The Storm: Interview with Xenics Storm's MayTue 12th Jun 2012 - 9:40pm Category: League of Legends
The OGN Summer League of Legends tournament is just around the corner. In this tournament, five foreign teams, including Team Dignitas, will compete in an attempt to establish a presence in Korea, the mecca of e-sports. The OGN Spring tournament was the proving ground that separated the pretenders from the contenders, and in this tournament, competition will be ever fiercer.
I personally wanted to bring more exposure to the Korean teams to our fans, and I figured that I would start with Xenics Storm. Not only has Xenics Storm proved to be a top contender by reaching the semi-finals in the previous tournament, it was also arguably the surprise team that lurked in the shadows of well-known teams such as MiG and Najin e-mFire. I had an opportunity to interview May, Xenics Storm’s top laner, and I hope the fans will enjoy this interview:
(Image courtesy of Fomos)
Xenics Storm May
When did you start playing League of Legends, and how did you become a pro-gamer?
May: I started two years ago when a schoolmate introduced the game to me. Back then I never thought that I would play at a professional level, but when I represented Korea in WCG 2011 and spoke to my parents, I decided to explore that route.
What do you think is good about the game, and what do you think is bad about it?
May: The largest appeals to the game are that it can be engaging for everyone and that it can be played with friends since it is a 5v5 game. However, a downside is that since it is a 5v5 game, it can be mentally distressful even if there is just one troll on your team.
Who is your favourite K-pop artist/group? Favourite food? Hobby?
May: I like girl groups since I’m a guy, and SNSD is my favourite. As for food, I like kalbi-jjim (braised short ribs). Finally, since I’m a professional LoL player, I find myself playing Dominion or watching movies during my pastime.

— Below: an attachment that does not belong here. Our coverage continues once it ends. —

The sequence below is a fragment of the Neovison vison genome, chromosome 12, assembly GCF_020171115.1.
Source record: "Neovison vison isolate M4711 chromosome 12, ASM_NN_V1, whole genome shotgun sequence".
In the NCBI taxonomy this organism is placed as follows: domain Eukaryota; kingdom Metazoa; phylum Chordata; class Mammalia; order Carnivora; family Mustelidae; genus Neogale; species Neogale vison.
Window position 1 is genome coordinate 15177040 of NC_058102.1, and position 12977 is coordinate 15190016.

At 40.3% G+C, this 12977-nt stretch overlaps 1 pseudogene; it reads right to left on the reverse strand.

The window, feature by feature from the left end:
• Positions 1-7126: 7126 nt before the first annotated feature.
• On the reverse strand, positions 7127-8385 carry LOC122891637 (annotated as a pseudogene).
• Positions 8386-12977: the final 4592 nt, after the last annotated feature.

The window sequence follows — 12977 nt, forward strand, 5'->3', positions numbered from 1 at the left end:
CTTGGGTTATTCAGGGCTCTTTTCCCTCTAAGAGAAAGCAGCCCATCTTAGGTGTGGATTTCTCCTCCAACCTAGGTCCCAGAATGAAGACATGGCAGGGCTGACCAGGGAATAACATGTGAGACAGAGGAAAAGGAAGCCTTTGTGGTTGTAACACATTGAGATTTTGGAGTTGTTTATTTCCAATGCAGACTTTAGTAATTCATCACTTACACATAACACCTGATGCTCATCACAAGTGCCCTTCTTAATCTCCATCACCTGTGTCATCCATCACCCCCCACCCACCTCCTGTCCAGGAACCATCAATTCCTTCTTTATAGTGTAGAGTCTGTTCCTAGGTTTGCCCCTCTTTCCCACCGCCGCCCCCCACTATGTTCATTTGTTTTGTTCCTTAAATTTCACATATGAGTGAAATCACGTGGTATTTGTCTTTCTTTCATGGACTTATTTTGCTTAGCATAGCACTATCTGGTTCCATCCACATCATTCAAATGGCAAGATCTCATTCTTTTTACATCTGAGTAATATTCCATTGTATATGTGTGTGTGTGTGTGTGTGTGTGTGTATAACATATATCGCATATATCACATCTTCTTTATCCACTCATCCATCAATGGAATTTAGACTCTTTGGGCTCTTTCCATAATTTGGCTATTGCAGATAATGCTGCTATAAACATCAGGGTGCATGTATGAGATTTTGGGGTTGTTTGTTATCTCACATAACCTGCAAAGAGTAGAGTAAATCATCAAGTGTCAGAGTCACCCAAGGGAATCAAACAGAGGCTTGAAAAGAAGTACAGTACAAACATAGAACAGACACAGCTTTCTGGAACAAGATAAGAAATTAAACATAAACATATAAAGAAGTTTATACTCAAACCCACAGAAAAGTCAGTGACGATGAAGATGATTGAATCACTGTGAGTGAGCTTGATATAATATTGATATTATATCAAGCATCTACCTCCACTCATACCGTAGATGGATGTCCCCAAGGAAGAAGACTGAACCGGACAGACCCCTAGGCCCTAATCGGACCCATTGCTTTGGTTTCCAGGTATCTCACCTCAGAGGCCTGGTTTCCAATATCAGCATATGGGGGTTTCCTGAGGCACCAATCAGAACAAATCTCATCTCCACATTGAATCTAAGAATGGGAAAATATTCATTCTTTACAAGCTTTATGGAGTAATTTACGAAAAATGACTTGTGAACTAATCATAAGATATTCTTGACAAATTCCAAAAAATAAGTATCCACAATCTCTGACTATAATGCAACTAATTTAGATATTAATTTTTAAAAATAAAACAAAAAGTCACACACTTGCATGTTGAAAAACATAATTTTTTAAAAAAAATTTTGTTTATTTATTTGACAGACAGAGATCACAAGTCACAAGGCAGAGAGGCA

What would you be doing if you weren’t a professional LoL player or if you retire?
May: If I wasn’t a professional player, or if I retired, I would be returning to university after I complete my military service.
How did you become the top-lane player for your team?
May: I was actually a mid-lane player. But after I switched to top lane, I found an aptitude for that role, and I have been playing that position since then.
Can you briefly explain the role of a top-lane player (for instance, why the top lane is important in the game and what role he or she fulfills for the team)?
May: Top lane is not a game-deciding lane in the laning and mid-game phases. The major impact of a top-laner in those phases can be seen in dragon fights; you have to decide if you want to go for the objective or push the lane. In the mid and late-game phases, the top laner becomes the tank for the team, and for this reason, top lane becomes more important later on in the game.
Personally I think that the selection of champions for top lane is extremely limited. For instance, if a player chooses Talon or Pantheon, that player would pretty much have to forfeit the lane to players that select champions such as Lee Sin or Riven. Do you agree with this? Have you felt that LoL may be somewhat lacking in this regard?
May: I agree that champions that are viable in top lane are definitely limited. If a ranged AD champion takes top lane, the opponent can earn a kill by diving, and if an AP champion such as Annie or Cassiopeia that uses mana takes the lane, ganks are very scary. Therefore, at the minimum, champions that have survivability/sustain and have controllable mana costs should take the top lane. AP champions that meet these requirements, such as Rumble, Vladimir, or Kennen, are extremely limited. Otherwise, tanky damage dealers, or bruisers, end up in top lane.